toronto coronavirus data

Toronto might be using cellphone data to locate mass gatherings

In an attempt to slow the rapid spread of COVID-19, the City of Toronto is reportedly accessing cellphone data from wireless carriers to find out where people continue to gather in groups despite being told not to.

This, according to Mayor John Tory himself.

"We had … the cellphone companies give us all the data on the pinging off their network on the weekend so we could see, 'Where were people still congregating?'" said Tory on Monday night during a public online video-conference hosted by TechTO.

"Because the biggest enemy of fighting this thing is people congregating close together."

The Logic, which broke the story following TechTO's Together event, was told by the mayor's executive director of communications that Tory was merely "referencing an offer to share totally anonymous cellphone location information with the City to help explain where people were congregating together in large groups over the weekend to help Toronto Public Health as it works to further encourage social distancing to prevent the spread of COVID-19."

"The Mayor passed along the offer of anonymous data this morning to Toronto Public Health and the Emergency Operations Centre to see if it could help in our efforts to confront the pandemic and save lives," said Don Peat.

On Tuesday morning, Toronto spokesperson Brad Ross told The Logic similarly that the city "is not in possession of such data, nor will it acquire such data."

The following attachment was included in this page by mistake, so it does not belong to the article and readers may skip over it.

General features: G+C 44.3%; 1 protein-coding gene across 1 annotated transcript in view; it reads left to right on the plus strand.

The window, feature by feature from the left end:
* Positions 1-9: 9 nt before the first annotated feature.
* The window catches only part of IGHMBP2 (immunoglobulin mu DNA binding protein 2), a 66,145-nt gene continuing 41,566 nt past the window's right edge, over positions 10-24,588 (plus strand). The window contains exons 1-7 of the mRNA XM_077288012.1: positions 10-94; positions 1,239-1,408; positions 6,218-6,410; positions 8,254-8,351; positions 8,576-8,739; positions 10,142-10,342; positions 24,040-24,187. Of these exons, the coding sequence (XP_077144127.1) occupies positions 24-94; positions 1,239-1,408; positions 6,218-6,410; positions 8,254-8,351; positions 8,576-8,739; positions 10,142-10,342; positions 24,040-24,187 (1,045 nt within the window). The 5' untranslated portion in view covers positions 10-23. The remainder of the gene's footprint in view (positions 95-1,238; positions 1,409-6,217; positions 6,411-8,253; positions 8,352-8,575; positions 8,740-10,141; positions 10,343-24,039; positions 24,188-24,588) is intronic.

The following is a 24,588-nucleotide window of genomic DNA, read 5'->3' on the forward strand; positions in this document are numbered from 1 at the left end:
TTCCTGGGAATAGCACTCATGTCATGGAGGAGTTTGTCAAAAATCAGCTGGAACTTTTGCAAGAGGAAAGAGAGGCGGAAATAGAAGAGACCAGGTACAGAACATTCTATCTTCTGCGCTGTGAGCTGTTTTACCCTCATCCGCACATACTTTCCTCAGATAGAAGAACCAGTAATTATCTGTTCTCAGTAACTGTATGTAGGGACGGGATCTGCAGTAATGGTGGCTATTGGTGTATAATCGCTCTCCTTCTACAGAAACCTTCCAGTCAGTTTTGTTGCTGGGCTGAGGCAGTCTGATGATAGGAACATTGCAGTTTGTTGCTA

Tory, however, referred to the gathering of location data during his Monday night video chat as "something we're doing now."

The mayor did not specify which telecoms would have been involved in providing cellphone data to city officials, but Tory did say that such data would be used to "generate a heat map" — as opposed to cracking down on individuals who violate social distancing recommendations.

Whether this is happening or not remains unclear, but privacy advocates aren't pleased by the idea of city officials surveilling citizens in such a way.

"At a time when politicians setting new rules for us by the hour, they've got to follow the rule of law too," wrote the Canadian Civil Liberties Association in a tweet about The Logic's article.

"A Mayor can't just ask for our data from wireless carriers, without legal authorization, necessity and proportionality."

It is of note that Tory declared a state of emergency in the City of Toronto on Monday over the coronavirus outbreak, giving him the power to pass motions and enact new rules without a vote from city council.

If the data collection did take place over the weekend, however, before the state of emergency was declared, it could be seen as illegal.

As Canadian Centre for Civil Liberties executive director Michael Bryant told the Logic last night: "That's not what's supposed to happen ever, and actually, especially during an emergency, unless there is explicit legal authority to do this... it's not legal, it’s not authorized."

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